If you have an abscessed tooth or a tooth that decay has severely affected, your dentist may recommend that you do a root canal procedure. This procedure is often an alternative to pulling a tooth and keeps the tooth in your mouth, which is often better for your overall oral health in the long term.
Of course, if you’re like most patients, you probably have a few questions about root canal procedures. Hopefully, you will find the answers below.
1. Are Root Canals Painful?
Somewhere along the line, root canals got the unfortunate reputation of being painful. The idea of a dentist drilling into your tooth and removing the pulp — which is what happens during a root canal — does not sound pleasant. And it would not be if not for modern anesthetics.
Thankfully, your dentist will inject your gums with a local anesthetic prior to doing any work on your tooth. This won’t render you unconscious like general anesthesia, but it will ensure you don’t feel a thing during the procedure. You’ll just feel a mild pinch and stinging sensation during the injection itself.
Some patients do experience jaw aches from holding their mouth open during the root canal, but this tends to be minor. If you’ve dealt with toothaches and other dental discomfort, a root canal can actually ease that pain.
2. Do Root Canals Cause Cancer?
No. This is a myth, and a dangerous one at that. Research done during the early 19th century by a dentist named Weston Price suggested that root canals may be linked to cancer, but subsequent research has failed to support that claim. Price’s studies were flawed.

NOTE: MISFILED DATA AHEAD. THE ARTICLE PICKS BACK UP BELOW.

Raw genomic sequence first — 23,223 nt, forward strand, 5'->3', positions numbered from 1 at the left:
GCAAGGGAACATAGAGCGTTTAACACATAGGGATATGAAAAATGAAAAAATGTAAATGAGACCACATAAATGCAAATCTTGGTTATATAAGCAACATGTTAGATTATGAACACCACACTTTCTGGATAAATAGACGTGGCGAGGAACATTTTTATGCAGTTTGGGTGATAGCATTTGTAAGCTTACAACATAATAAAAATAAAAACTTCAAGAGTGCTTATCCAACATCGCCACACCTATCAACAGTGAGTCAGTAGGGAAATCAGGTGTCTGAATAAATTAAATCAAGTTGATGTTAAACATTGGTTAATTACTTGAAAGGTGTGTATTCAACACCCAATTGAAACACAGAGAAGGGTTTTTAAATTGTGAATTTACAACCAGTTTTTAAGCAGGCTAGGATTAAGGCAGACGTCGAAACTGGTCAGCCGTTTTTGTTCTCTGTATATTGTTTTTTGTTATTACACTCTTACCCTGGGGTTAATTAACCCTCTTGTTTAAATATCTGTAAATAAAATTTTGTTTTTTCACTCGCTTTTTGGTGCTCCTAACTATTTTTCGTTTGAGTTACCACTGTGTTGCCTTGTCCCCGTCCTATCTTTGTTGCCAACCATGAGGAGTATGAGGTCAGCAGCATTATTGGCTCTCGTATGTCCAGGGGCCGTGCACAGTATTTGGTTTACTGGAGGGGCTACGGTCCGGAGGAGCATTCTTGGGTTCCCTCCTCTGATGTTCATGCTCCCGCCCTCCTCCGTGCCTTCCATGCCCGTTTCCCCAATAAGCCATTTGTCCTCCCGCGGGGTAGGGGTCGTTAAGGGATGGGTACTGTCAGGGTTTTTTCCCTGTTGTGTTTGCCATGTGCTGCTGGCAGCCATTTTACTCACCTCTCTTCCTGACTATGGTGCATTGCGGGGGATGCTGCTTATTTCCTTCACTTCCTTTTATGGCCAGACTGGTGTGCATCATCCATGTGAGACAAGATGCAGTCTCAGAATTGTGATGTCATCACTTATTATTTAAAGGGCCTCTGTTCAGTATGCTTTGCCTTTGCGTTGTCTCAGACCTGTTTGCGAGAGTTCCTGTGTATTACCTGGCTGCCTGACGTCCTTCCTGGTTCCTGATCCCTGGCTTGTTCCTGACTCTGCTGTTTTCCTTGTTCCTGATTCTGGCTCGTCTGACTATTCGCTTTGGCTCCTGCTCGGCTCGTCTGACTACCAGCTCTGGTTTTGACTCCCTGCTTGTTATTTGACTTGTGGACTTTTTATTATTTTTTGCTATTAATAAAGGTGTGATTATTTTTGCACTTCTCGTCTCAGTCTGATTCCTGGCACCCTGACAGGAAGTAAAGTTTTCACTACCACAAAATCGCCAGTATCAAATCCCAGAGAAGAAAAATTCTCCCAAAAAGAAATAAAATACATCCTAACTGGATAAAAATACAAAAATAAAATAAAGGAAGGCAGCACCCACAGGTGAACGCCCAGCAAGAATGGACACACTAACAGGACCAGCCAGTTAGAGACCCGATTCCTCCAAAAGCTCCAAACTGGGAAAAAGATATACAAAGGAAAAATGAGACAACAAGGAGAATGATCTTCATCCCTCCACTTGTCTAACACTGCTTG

Root canals are not connected to any disease, but, on the contrary, leaving an infected tooth untreated could lead to ongoing pain, sinus infections, and even life-threatening brain infections. If your dentist recommends you undergo a root canal, the safest thing you can do is heed their advice.
3. How Successful Are Root Canals?
You may be hesitant to undergo a root canal if you think you may end up losing the tooth anyways. However, root canals have a very high success rate of 95 percent. Your dentist will cover the treated tooth with a dental crown to protect it after treatment. Treating the infected tooth so you can keep it in your mouth is healthier for the surrounding teeth and for your jawbone.
4. What Actually Happens During a Root Canal?
The procedure is actually very much like any other restorative procedure.
The dentist will start with the administration of anesthetic. Once the area is numb, the dentist will drill into the affected tooth, accessing the pulp chamber and then use specialized tools to remove the infected tooth pulp and nerve tissue. If all of the diseased tissue is able to be removed in one appointment, they will proceed to the next step. If the tooth is severely infected the doctor may place medication within the tooth and set up a follow-up appointment to finish the root canal. If the dentist is able to remove all diseased tissue, they will fill the empty pulp chamber with gutta percha, a rubbery filling material.
It will be necessary to protect the remaining tooth structure with a post & core and a full coverage crown after the root canal is completed.
5. Do Teeth Treated With a Root Canal Require Any Special Care?
No. Just take care of the tooth as you would any other tooth in your mouth. Brush twice a day, floss daily, and see your dentist regularly for checkups, which will probably include X-rays to ensure the treated tooth is still stable and healthy.
The process of having a root canal is pretty simple, straightforward, and safe from the patient’s perspective. If you have any lingering concerns, reach out to your dentist. And if you need a new dentist in southwest Chicago land, contact Crest Hill Family Dental.